Let us make our choice: a democratic, modernist Pakistan.

Published in The Express Tribune, November 27th, 2012.

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Reader Comments (11)

  • shahid
    Nov 27, 2012 - 3:29AM

    Revision of history by carefully selecting facts, quoting them out of context and then using them to produce a superficial analysis in support preconceived ideas.

    Recommend

  • Noor Nabi
    Nov 27, 2012 - 7:09AM

    The “war of ideas” that you wisely recommend led to the ouster of Pervez Hoodbhoy from LUMS. Such high-handedness on the part of the establishment discourages this important debate to go forward. Similar minds have locked the gates of Ijtehad and have buried the key in some unknown bunker. But, you are right, giving up is not an option.Recommend

  • Aviator
    Nov 27, 2012 - 7:20AM

    Lets try to follow the examples of successful progressive Muslim societies, such as Turkey, Malaysia, Indonesia, Morocco, amongst others.

    The current trend of following Saudi Arabia, and support for Taliban will lead us nowhere, except the dark ages.

    Recommend

  • wonderer
    Nov 27, 2012 - 10:01AM

    “Let us make our choice: a democratic, modernist Pakistan.”

    Well said Sir. But will a majority of us make this choice? And, what shall we need to do to ensure succeed?

    Recommend

  • azhar
    Nov 27, 2012 - 12:31PM

    @Noor Nabi:

    Hoodbhoy wasn’t fired on ideological basis, it was an administrative issue but not the ideological. He played politics.

    Recommend

  • ishqerasool
    Nov 27, 2012 - 4:35PM

    “Let us make our choice: a democratic, modernist Pakistan.”

    Our ancestor and Quaid made a choice in 1947 :Islami falahi Riasat and this is what we want .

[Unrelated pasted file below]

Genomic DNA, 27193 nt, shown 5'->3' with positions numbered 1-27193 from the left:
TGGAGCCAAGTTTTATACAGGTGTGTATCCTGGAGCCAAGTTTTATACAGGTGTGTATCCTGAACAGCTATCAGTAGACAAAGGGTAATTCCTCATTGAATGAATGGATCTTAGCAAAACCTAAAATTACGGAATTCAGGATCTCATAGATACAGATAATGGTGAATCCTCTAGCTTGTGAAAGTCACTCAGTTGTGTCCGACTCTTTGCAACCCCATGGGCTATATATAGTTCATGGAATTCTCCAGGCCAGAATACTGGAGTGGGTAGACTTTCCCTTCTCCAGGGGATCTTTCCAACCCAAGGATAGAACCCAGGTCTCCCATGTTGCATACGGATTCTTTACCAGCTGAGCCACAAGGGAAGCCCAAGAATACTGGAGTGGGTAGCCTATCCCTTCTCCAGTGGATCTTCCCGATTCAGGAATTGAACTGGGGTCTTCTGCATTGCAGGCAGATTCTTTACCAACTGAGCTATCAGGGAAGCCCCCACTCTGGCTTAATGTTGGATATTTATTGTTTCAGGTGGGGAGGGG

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  • Hammad
    Nov 27, 2012 - 7:10PM

    @ishqerasool:
    The islami falahi riasat is the idea of IK and company. Jinnah never mentioned that oxymoron.

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  • Nov 27, 2012 - 7:22PM

    “as long as the terrorists achieve
    their evil objective — mass murder and
    a terrorised population.”

    This is total fallacy. The mentality is the ideology can never be faulted. Its the people and people alone. There have been many cults who demand absolute adherence to its doctrines. They were disbanded and rubbished only by questioning their conduct and ideas.

    Taliban and Al Qaeda claim to follow the Quran and Islam. If you cannot defeat them in a debate, you cannot win this war. It means they are right and you are wrong about the ideology. It means complete rejection of the ideology is the only way to go.

    You might blame the TTP on the American war in Afghanistan, but fail to mention SSP, LeJ and LeT, who predated the Taliban even. They were not products of outside influences but a manifestation of the path Pakistan has taken since 1940.

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  • Something Clever
    Nov 27, 2012 - 7:36PM

    @ishqerasool:
    Funny that you and people like you have to keep restating that when it requires that your stated “we” speak something contradictory to that opinion before you can employ that statement’s use.

    Recommend

  • wonderer
    Nov 27, 2012 - 7:48PM

    @Hammad:

    Dear Sir, you say,“Jinnah never mentioned that oxymoron.”

    Please tell me, “is there anything Jinnah said that was not oxymoron?”

    Recommend

  • Masood
    Dec 2, 2012 - 1:28PM

    Rais Sahib great article. you are doing Jehad against the dark forces, against the enemy of humanity. Your article is the voice of all liberal who believe huamanity is the first then religion, sects, language or color.Recommend